No two crises are the same, but some guidelines apply to all types of crisis management
Crisis management is not an exact science, but there are certain steps that, when taken, are almost guaranteed to provide significant benefits. While these steps are similar in many cases, for maximum effectiveness they must be tailored to fit the situation at hand. In a recent post on the Blue Glass blog, Gina Gotthilf gave a list of practical ways to manage what is now a common occurrence: Facebook crises. A couple of my favorites:
JOIN THE CONVERSATION
Sure, it’s not really a fun conversation to join but – newsflash – it will continue to take place whether or not you make an appearance. Does this mean saying “Hey guys! I know you’re pissed but let’s talk about it so we can defend ourselves?” No. Again, many other articles will state just the opposite but few focus on the practical rather than the theoretical when it comes to crisis management. The first thing that will calm down an angry mob is if you…
Even if YOU are not personally responsible for the crisis – or if the company is not directly to blame – if this conversation is taking place on your Wall then some of it was most likely your team’s responsibility. Your fans want to hear you say “sorry, we screwed up and this won’t happen again.” Find the words you find most euphonious and appropriate – but stick to this basic message.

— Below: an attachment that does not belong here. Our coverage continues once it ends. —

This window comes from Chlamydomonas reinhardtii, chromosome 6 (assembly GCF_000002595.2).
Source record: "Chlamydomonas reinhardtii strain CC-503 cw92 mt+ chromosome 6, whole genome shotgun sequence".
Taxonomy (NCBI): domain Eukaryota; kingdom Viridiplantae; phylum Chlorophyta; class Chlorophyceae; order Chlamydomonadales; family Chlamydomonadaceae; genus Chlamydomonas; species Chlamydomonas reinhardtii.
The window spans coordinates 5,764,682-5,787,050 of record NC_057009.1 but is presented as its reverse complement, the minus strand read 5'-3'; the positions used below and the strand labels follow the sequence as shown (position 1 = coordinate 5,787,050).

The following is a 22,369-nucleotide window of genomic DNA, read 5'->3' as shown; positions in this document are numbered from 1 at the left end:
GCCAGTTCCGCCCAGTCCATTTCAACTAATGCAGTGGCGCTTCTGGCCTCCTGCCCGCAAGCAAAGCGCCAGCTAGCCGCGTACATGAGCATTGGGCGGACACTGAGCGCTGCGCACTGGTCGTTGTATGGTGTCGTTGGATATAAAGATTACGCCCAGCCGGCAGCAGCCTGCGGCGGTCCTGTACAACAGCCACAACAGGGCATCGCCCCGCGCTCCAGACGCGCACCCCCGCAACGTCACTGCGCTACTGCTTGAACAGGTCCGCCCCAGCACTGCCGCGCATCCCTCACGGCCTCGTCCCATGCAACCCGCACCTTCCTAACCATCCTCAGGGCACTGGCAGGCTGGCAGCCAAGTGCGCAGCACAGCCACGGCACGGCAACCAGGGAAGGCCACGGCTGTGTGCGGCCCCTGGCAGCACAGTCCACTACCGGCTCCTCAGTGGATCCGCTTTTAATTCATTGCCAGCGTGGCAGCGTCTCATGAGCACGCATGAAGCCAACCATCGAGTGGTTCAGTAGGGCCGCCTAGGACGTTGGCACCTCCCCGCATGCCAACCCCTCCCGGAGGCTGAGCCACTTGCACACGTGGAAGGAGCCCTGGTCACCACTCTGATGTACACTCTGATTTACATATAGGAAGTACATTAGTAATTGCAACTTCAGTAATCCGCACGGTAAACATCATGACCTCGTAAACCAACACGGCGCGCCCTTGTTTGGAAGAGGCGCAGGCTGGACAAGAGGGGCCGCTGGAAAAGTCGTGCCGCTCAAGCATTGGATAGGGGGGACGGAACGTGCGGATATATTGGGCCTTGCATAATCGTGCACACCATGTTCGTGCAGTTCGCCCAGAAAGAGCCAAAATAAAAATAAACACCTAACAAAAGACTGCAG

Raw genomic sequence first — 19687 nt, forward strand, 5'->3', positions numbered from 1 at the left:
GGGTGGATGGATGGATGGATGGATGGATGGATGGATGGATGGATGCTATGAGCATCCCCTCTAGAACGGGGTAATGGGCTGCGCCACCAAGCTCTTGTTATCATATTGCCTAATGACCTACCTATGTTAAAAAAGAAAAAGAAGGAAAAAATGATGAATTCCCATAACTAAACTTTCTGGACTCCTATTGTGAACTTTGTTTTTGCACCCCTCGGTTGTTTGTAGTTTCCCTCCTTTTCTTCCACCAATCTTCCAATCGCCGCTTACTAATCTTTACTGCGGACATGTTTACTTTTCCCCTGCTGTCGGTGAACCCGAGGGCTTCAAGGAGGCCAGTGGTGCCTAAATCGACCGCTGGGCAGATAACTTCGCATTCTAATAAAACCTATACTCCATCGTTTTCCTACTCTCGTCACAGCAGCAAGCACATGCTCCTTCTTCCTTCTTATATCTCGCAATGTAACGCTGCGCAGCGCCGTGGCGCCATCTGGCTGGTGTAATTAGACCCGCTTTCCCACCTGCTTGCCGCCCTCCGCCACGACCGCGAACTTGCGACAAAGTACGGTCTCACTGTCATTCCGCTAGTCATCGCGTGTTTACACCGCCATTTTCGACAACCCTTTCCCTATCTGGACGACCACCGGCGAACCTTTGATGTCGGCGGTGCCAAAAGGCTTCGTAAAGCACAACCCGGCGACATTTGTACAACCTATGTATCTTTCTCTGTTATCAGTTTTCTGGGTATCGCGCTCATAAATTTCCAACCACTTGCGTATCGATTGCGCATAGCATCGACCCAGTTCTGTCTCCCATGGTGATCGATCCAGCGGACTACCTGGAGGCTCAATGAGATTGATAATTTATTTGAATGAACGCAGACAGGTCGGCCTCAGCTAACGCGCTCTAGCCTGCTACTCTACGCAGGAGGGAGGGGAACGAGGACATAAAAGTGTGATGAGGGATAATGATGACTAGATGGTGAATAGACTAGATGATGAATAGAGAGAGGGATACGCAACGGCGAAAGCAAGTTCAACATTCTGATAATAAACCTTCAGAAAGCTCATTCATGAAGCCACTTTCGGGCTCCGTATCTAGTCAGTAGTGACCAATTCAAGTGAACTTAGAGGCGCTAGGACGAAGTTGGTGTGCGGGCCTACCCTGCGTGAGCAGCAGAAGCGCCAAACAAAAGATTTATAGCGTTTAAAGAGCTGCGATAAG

Neglecting to take these two steps has harmed several major organizations (BP, Toyota, need I say more?) in recent social media fueled crises. By taking action early on, you gain control and credibility in the eyes of stakeholders, enabling you to spread your message and resolve the crisis as quickly as possible.
For more resources, see the Free Management Library topic: Crisis Management
[Jonathan Bernstein is president of Bernstein Crisis Management, Inc. , an international crisis management consultancy, and author of Keeping the Wolves at Bay – Media Training.